:: Posted by American Biotechnologist on 12-10-2014
In an interesting study, Professor Martin Gruebele from the University of Illinois, led a team that developed a way to watch how unfolded proteins move through a cell using a fluorescent microscope and three-dimensional diffusion modeling.
While it had been widely considered that, due to their large size, unfolded proteins move slower through cells than their folded counterparts, the current study found that interactions between unfolded proteins and chaperones play a large part in controlling the velocity of protein movement throughout the cell. In general, unfolded protein binds to chaperones which help facilitate their movement throughout the cell. When the ratio of unfolded proteins to chaperones becomes too high, the unfolded protein gets stuck in a cellular traffic jam which retards their movement throughout the cell.
In addition, unfolded proteins also bind to other non-chaperone proteins which, in effect, disrupt their flow within the cell.
The team plans to use a specialized microscope to study other proteins and how unfolding affects their diffusion, to see if the properties they observed are universal or if each protein has its own response.
Citation: Guo M, Gelman H, Gruebele M (2014) Coupled Protein Diffusion and Folding in the Cell. PLoS ONE 9(12): e113040. doi:10.1371/journal.pone.0113040
:: Posted by American Biotechnologist on 10-11-2010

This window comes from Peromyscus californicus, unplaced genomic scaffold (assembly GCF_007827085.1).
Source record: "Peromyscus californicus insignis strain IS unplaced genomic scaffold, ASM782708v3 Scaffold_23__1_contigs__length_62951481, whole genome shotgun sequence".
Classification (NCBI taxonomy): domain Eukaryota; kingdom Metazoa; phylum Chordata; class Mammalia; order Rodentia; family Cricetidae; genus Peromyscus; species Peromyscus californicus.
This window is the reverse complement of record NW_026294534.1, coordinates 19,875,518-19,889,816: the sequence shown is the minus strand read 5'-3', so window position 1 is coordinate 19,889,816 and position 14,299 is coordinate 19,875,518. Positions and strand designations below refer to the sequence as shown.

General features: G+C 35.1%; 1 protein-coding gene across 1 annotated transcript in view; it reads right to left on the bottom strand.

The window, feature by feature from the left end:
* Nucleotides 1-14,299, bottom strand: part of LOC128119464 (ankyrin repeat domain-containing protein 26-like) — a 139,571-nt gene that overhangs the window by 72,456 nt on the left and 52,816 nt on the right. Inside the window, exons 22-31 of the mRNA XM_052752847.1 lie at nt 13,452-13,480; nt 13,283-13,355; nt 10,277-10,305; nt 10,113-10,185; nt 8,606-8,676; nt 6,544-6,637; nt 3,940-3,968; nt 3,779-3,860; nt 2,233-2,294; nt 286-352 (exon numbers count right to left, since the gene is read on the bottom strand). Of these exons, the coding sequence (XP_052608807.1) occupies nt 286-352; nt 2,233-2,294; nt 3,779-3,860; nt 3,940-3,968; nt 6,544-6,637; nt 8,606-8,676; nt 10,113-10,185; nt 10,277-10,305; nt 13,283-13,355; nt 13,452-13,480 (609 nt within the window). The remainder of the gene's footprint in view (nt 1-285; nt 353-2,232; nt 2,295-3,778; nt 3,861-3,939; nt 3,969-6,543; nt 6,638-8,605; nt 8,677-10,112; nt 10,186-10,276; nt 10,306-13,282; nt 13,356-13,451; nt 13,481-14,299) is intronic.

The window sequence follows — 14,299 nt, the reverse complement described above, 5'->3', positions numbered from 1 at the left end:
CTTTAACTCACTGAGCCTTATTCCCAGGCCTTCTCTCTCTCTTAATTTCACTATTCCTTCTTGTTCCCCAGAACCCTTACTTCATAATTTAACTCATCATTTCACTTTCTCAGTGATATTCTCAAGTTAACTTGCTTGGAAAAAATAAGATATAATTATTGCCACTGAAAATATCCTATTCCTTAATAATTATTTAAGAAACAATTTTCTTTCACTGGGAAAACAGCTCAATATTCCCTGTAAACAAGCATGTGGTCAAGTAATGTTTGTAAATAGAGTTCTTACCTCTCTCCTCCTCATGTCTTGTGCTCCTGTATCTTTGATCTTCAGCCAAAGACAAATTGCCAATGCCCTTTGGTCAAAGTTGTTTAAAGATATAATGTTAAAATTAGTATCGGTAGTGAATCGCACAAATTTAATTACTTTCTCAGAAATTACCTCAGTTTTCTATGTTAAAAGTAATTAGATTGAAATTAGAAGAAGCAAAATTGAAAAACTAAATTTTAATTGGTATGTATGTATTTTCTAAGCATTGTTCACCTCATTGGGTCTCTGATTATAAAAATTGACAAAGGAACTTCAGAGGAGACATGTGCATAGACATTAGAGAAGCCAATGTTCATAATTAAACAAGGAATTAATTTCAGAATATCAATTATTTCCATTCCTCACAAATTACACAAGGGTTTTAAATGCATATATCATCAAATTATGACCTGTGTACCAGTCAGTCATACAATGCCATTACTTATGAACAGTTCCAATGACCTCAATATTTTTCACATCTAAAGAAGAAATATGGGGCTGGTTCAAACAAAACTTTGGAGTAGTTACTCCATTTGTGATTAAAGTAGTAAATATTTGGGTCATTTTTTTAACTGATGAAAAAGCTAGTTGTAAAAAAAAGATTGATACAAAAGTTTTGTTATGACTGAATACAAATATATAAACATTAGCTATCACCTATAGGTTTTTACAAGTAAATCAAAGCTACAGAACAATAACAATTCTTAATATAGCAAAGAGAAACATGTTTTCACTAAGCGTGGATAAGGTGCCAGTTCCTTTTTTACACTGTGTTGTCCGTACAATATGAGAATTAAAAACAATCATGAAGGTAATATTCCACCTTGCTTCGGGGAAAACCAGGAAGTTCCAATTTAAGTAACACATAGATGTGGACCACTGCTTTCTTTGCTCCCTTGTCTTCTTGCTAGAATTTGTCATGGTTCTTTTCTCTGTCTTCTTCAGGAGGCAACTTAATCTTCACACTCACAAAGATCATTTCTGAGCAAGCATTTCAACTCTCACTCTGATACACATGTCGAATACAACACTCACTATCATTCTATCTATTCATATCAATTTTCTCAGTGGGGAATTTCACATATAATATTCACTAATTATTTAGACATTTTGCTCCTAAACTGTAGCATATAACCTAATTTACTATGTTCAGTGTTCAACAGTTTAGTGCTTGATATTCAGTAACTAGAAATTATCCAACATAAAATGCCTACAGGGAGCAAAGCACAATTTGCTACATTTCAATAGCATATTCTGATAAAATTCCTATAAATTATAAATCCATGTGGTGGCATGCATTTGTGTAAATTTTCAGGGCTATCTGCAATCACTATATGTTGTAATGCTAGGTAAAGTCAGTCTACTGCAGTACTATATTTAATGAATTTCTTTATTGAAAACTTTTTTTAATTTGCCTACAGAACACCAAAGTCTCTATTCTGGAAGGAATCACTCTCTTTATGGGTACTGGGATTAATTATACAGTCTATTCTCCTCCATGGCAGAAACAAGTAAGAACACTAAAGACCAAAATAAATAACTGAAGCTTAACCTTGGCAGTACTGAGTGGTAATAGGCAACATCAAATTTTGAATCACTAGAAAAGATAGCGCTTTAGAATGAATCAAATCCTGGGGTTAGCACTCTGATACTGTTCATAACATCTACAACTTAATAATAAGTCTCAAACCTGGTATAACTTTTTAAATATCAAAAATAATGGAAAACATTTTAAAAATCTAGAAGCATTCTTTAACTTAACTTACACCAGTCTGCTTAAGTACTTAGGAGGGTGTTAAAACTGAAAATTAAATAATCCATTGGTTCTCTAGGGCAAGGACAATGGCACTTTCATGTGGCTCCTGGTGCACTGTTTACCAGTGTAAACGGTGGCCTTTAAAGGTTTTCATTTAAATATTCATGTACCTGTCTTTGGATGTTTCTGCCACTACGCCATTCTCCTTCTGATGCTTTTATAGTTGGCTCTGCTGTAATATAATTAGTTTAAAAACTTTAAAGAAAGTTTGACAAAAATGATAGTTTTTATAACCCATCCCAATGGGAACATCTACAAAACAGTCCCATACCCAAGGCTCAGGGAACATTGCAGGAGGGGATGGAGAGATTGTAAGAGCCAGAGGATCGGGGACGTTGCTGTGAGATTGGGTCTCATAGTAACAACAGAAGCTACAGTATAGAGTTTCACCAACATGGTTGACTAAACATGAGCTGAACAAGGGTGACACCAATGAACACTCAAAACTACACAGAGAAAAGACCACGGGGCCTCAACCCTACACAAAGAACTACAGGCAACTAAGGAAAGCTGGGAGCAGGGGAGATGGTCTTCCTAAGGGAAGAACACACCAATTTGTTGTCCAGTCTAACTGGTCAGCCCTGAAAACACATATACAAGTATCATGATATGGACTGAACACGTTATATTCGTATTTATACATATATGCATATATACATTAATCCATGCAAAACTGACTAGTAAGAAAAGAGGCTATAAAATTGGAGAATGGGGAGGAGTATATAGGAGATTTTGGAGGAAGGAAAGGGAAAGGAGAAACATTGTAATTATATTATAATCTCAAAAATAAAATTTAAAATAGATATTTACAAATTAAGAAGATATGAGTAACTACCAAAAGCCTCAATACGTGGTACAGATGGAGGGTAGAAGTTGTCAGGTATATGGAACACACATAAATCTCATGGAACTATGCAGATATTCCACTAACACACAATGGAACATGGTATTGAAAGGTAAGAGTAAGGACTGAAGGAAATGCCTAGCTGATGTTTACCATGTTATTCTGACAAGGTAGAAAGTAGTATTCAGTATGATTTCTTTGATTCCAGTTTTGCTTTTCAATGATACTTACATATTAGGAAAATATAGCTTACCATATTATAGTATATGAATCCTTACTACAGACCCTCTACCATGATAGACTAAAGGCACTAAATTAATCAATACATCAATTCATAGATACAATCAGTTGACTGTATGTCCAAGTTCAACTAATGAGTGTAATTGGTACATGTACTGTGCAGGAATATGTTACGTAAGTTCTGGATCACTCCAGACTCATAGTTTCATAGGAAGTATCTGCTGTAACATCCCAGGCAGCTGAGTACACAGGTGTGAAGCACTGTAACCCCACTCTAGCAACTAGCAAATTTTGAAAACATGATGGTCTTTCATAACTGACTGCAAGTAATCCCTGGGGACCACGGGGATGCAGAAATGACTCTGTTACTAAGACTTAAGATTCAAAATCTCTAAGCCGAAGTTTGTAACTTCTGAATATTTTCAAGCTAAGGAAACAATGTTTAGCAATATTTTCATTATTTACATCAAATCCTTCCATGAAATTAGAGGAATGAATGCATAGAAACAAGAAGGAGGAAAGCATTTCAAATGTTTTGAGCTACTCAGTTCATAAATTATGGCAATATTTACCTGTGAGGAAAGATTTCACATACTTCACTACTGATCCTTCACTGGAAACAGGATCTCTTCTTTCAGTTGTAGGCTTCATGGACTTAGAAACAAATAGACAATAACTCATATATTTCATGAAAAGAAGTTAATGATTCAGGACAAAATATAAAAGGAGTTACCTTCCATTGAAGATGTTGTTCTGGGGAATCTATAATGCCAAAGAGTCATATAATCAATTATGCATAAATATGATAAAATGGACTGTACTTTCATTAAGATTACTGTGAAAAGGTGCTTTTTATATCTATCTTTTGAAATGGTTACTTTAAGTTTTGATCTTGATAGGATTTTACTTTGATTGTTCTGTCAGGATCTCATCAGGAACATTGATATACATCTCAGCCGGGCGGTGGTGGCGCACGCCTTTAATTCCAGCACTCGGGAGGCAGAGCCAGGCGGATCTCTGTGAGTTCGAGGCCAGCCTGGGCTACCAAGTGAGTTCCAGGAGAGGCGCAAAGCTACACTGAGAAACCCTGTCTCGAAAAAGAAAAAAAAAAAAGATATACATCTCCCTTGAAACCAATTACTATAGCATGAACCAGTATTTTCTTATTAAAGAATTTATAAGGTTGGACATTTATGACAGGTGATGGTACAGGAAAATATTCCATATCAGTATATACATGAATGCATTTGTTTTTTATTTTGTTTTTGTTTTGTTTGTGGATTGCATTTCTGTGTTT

Over the last several years, the amount of information regarding protein–protein interactions has grown exponentially. In order to accommodate all of that information, hundreds of databases have been created which reside in numerous places throughout the internet. While the existence of disparate databases has been helpful in memorializing the hard work of protein scientists, finding and subsequently mining those databases has become akin to navigating a complicated maze of information.
Thanks to the hard work of Thomas Klingström and Dariusz Plewczynski a valuable tool has been created to help reduce the time necessary to gain a broad overview of protein-protein-interaction-databases. Recently published in Briefings in Bioinformatics, the Pathguide contains information about 325 biological pathway related resources and molecular interaction related resources. These include links to databases on protein-protein interactions, metabolic and signaling pathways, Transcription Factors / Gene Regulatory Networks, Protein-Compound Interactions, Genetic Interaction Networks, Protein Sequences and Pathway Diagrams.
In addition to the hyperlinked list of databases, Klingström and Plewczynski created a network diagram showing the links among many databases in Pathguide with with linkouts to database details and to the database itself. The network diagram is organized by database name and category and has a legend that includes Interactions, Pathways, Predictive interactions, Metamining, Exchange format language, Unifying efforts, and a few uncategorized databases.
You can checkout the pathguide at http://www.pathguide.org